Then check out an excellent article on Mary Roberts Rinehart and the anniversary of the publication of her mystery novel, The Circular Staircase. It was 106 years ago last week that the novel was published. It sold over a million copies and established Miss Rinehart as the American "Agatha Christie". Read more about this amazing woman at the Pittsburgh Post-Gazette, thanks to journalist Marylynne Pitz.

Saying Goodbye to an Old Friend Can Be Murder

Alex Berenson, creator of the highly successful John Wells thrillers, discusses the creation of the fictional hero that jump started his career as a novelist. He also touches on a decision that many writers will someday face...when is it time to kill your character? When that character has paid the bills for many years, it's a tough decision. Tougher when you think of all you been through together. Read Alex's article at the New York Times. And what about you? Does one of your characters face a future on the chopping block?

If your a fan of espionage thrillers, you can check out the entire John Wells series here.

The Pinckley Awards

A new crime fiction award, created in the memory of crime fiction columnist Diana Pinckley, has been awarded to Laura Lippman and Gwen Florio for their contributions to crime fiction.  The awards will be given on March 22nd at the 28th annual Tennessee Williams/New Orleans Literary Festival. Read more about the awards and the woman who inspired them at The Rap Sheet.

Asian Pulp Fiction

Did you know that India has a thriving readership devoted to pulp fiction? Neither did I.  But according to journalist Tarquin Hall, pulp fiction is very popular in India, though the elite in that country tend to frown upon it (hmm...that sounds familiar, doesn't it?)

Yet millions of blue collar workers devour these novels, according to Hall's article in The Times. Just ask Surender Mohan Pathak, who has written 250 novels and sold more than 25 million copies of his books. He describes himself this way: "I am like Colgate: a reliable brand name...".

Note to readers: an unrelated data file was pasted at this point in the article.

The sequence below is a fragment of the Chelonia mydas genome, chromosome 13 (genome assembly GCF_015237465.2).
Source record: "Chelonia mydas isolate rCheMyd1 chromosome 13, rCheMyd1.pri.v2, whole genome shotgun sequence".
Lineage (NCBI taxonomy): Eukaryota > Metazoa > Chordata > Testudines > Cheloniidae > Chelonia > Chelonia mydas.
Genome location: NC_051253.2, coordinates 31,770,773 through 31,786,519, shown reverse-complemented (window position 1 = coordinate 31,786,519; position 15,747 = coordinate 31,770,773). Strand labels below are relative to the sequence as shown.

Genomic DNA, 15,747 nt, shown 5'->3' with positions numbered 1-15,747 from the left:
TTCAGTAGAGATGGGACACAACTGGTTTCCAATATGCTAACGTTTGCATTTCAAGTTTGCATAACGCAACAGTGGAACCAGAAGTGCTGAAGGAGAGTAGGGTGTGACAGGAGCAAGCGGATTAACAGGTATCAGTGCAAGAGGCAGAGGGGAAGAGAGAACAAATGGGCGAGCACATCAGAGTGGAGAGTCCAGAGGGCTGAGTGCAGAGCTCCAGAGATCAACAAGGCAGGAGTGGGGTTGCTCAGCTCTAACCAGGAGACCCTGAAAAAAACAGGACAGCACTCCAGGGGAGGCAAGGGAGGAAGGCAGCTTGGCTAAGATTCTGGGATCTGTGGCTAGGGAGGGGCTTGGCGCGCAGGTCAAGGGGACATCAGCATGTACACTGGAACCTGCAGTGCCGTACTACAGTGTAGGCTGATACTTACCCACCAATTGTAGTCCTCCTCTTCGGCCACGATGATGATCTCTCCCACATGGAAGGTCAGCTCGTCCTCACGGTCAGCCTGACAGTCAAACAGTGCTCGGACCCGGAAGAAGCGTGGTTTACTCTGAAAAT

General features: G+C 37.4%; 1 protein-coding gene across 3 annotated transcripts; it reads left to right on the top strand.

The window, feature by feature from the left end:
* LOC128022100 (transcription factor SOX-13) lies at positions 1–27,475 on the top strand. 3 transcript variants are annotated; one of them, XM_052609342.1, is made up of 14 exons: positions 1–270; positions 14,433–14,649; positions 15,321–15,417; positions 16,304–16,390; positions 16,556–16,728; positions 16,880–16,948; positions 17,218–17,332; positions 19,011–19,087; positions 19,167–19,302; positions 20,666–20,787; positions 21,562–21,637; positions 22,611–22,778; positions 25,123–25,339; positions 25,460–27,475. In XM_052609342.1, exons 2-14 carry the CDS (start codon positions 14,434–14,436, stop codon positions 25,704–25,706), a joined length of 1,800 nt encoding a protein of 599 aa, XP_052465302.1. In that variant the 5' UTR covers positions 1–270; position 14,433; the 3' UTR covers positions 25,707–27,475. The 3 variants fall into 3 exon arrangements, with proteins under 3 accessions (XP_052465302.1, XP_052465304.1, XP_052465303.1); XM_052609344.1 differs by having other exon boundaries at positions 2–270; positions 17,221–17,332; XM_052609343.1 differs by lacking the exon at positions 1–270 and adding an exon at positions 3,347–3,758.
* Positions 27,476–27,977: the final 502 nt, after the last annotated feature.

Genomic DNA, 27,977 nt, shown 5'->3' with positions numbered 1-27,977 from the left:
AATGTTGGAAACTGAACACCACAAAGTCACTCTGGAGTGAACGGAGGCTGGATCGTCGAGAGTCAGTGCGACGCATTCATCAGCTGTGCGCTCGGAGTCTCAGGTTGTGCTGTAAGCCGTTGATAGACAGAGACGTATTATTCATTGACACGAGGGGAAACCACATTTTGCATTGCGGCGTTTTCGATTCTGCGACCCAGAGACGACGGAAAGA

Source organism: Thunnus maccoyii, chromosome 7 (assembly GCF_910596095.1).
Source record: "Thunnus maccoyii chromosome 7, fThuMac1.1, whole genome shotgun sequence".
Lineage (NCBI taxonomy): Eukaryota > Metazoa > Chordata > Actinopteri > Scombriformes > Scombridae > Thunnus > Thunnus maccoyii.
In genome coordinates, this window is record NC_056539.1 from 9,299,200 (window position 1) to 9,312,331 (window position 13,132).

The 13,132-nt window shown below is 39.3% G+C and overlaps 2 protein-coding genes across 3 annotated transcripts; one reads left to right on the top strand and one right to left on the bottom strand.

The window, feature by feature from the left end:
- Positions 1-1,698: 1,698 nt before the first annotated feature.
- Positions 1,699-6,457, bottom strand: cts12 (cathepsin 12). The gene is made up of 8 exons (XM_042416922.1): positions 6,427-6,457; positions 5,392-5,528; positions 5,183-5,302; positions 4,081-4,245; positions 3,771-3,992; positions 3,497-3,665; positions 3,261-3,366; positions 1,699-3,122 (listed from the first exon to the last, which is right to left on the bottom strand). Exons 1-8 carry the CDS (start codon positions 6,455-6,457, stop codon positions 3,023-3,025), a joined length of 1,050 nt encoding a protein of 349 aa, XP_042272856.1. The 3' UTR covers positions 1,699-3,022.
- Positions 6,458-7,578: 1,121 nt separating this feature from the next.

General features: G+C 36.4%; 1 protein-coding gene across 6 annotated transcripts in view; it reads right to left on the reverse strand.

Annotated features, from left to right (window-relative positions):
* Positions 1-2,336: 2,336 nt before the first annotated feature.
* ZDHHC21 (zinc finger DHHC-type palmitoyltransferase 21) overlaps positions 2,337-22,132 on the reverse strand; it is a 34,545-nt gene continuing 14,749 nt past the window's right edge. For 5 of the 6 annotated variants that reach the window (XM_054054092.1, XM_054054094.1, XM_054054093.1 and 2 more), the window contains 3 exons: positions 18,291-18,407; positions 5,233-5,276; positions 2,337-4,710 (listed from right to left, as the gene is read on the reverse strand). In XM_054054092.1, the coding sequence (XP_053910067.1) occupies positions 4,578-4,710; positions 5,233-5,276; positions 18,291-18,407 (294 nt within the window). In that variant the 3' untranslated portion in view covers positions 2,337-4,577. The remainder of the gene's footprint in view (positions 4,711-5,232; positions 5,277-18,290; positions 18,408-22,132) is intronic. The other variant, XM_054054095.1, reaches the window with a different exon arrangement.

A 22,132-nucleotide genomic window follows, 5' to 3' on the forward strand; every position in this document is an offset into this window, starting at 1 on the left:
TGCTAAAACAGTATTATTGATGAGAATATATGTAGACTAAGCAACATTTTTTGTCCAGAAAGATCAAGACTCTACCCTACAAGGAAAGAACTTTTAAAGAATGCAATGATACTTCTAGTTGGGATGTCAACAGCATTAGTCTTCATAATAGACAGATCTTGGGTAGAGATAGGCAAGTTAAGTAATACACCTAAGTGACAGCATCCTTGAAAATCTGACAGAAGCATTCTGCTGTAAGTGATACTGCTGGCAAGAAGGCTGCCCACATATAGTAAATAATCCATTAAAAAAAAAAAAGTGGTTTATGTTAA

Not unlike the way another famous pulp writer one described himself, and who once declared, "I don't have readers. I have customers." Perhaps Mr. Pathak took his cue from Mickey Spillane.

Get Your Own Poe Action Figure!

If your looking for some inspiration, or something to place on the desk to keep you company while you write, look no further! You can get your own Edgar Allen Poe Action Figure, complete with Raven, to serve as the ultimate Muse. Makes a great conversation starter! Hurry, because supplies are limited. Available on eBay. Go ahead...check it out. You know you can't resist looking.

Monday, March 3, 2014

Mystery Weekend Roundup for March 2, 2014

Book Giveaways

Interested in a free book? Who isn't? Check out this link on Goodreads, where you can enter drawings to win a book. They have several categories, including Popular Authors and Ending Soon. Even if you don't win, it's a great way to discover new and emerging authors.

And seeing that St. Patrick's Day in just a couple of weeks away, you might want to check out the Irish Crime Bookshelf. Ireland has seen the emergence of some great talent in crime fiction during the past few years.

Winners of The Lovey Awards

A hearty congratulations to all the winners of the Lovey Awards, handed out in Chicago during the latest Love Is Murder Mystery Writers Conference. I was particularly glad to see that J. Michael Major won for Best First Novel with One Man's Castle (which I've recently started reading). Check out the list of all the winners at Janet Rudolph's excellent blog, Mystery Readers Inc.

Faulkner Interview, The Art of Fiction, From The Paris Review (1956)

It's been a while since I've read this and it well worth reading every so often. Faulkner's witty responses in between his serious commentary are a lot of fun, like this answer on the difficulty of understanding his novels.

Interviewer: Some people say they can't understand your writing, even after they read it two or three times. What approach would you suggest for them?

Faulkner: Read it four times.

And then there's this gem, on what a writer needs to write:

So the only environment the artist needs is whatever peace, whatever solitude, and whatever pleasure he can get at not too high a cost. All the wrong environment will do is run his blood pressure up; he will spend more time being frustrated or outraged. My own experience has been that the tools I need for my trade are paper, tobacco, food, and a little whiskey.

Keep it simple...and keep writing. Here's the full interview, from the Paris Review.

Humorous Definition of a Cozy Mystery (And one more reason to love The Big Bang Theory)

Actor Jim Parsons, who plays Sheldon Cooper on The Big Bang Theory, is a big fan of mystery novels, in particular the "cozy". Who knew? And he gives a great definition in this talk show appearance.

Here's the video:

And if you'd like to visit the website that Jim mentions in the video, here's the link to Cozy-Mystery. Enjoy!